Statement of Changes to the Immigration Rules March 2023
The statement of changes to the immigration rules published 9 March 2023 introduces the new Electronic Travel Authorisation Scheme and Innovator Founder route, as well as altering minimum salary requirements for work visas.
Electronic Travel Authorisation scheme:
The new Electronic Travel Authorisation (ETA) scheme will apply to individuals visiting or transiting through the UK, who do not currently need a visa for short stays. The scheme will be trialled on Qatari nationals from 15 November, and will then be extended to nationals of Bahrain, Jordan, Kuwait, Oman, Saudi Arabia, and the United Arab Emirates from 15 February 2024, with the intention of further countries being added later down the line.
Residents of the Republic of Ireland who currently do not require a visa to enter the UK under the Common Travel Area arrangement will not need to apply for ETA.
Applications for the ETA scheme will be made online or using the UK ETA app, which is not currently available. It is expected that decisions will be made within three working days, with ETAs being linked to the individual’s passport and issued electronically. The ETA will be valid for two years, unless the individual’s passport expires sooner. As of yet, the Home Office has not confirmed what the cost of an ETA application will be.
Innovator Founder route:
The Innovator route, launched in March 2019, was intended for individuals seeking to establish a business in the UK to which they could contribute significant funding. However, the route has not been an overwhelming success, with only 299 Innovator visa grants in 2022. The similar Start-up visa, for individuals establishing businesses in the UK for the first time, was only granted 377 times in the same year.
Both routes have been replaced by the new Innovator Founder route. The new route aims to increase the flexibility of the current Innovator route, to enable those with genuine proposals for innovative businesses to enter the UK and establish their businesses with more ease.
The £50,000 “minimum funds” requirement has been scrapped entirely. Additionally, Innovator Founder visa holders will be able to engage in employment outside of the running of their business, provided that this employment is in work skilled to at least A-level.
There will also be the option to apply for settlement after spending just three years continuously resident in the UK on the Innovator Founder route.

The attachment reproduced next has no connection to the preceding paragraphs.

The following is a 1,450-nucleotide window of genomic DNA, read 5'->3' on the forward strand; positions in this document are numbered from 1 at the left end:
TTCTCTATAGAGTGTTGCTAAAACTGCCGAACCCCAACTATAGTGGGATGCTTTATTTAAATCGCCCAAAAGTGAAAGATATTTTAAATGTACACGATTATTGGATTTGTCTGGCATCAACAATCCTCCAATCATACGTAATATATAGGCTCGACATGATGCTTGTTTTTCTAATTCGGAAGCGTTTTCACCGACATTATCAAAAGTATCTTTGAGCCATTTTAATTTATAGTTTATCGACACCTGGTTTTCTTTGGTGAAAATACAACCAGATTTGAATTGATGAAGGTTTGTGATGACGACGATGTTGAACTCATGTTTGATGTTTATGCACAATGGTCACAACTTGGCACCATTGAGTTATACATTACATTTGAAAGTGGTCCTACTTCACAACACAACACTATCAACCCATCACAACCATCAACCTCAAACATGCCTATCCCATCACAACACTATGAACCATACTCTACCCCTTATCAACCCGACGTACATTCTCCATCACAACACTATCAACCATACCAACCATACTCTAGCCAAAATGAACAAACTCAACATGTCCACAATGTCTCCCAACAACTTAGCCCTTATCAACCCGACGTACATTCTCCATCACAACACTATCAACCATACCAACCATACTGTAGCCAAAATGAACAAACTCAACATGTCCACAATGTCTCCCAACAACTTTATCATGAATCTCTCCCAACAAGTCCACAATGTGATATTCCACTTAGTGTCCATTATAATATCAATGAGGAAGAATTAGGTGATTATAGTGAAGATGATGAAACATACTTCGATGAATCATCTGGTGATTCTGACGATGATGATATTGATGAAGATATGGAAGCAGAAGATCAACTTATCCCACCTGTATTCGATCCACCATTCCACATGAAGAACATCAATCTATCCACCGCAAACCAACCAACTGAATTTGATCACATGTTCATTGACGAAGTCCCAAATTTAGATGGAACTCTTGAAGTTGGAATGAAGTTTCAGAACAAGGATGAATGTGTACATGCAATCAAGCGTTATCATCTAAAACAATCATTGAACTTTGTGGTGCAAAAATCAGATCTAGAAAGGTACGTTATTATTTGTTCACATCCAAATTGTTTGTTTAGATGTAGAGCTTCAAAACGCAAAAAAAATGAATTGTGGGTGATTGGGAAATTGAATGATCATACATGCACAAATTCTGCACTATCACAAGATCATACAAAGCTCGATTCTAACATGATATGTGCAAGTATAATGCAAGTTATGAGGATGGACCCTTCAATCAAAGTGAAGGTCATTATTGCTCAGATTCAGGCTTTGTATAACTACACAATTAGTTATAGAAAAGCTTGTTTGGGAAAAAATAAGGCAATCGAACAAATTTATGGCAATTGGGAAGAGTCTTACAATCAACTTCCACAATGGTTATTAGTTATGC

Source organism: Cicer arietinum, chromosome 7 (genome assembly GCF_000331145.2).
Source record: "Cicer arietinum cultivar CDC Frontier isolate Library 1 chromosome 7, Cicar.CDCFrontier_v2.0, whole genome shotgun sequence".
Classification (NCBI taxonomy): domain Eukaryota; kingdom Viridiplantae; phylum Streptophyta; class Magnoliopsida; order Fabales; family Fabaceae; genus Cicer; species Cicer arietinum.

The Innovator Founder route will be introduced from 13 April 2023 – the Innovator and Start-up routes will stop accepting new applicants from this same date.
There have been various changes to the minimum salary requirements for work visas. The minimum annual salary for Skilled Workers is now £26,200, up from £25,600. For the Global Business Mobility – Senior or Specialist Worker and Graduate Trainee routes, the threshold has increased from £42,400 to £45,800 and from £23,100 to £24,220 respectively. The minimum salary for Scale-up workers has also increased, up to £34,600.
The “going rates” for each of the skilled occupations have also changed, but these are too numerous to detail here.
Confusingly, the calculation of going rate annual salaries is now based on a 37.5 hour week, as opposed to the old 39 hour week. As always, sponsors will need to be careful to ensure that they not only pay their sponsored workers an annual salary at least as high as both the minimum annual salary for the relevant route and the “going rate” for the worker’s skilled occupation, but that they also pay the relevant minimum hourly rate.
Other changes to visa routes:
Jury service and attending court as a witness have been added to the list of permissible absences from work for the purposes of considering a migrant worker’s continuity of employment.
Under the Youth Mobility Scheme, New Zealand nationals can now apply up to the age of 35, as opposed to the usual 30. New Zealanders also benefit from an increased length of stay – now three years, rather than two. Australia has been allotted an additional 5,000 places on the scheme, with Canada getting an extra 2,000.
Nationals and permanent residents of Australia who apply for a Global Business Mobility – Expansion Worker visa will, uniquely, not need to show that they have worked for their overseas employer for 12 months prior to the application.
FSP can advise you on all aspects of immigration and keep you up to date with the latest developments from the Home Office.
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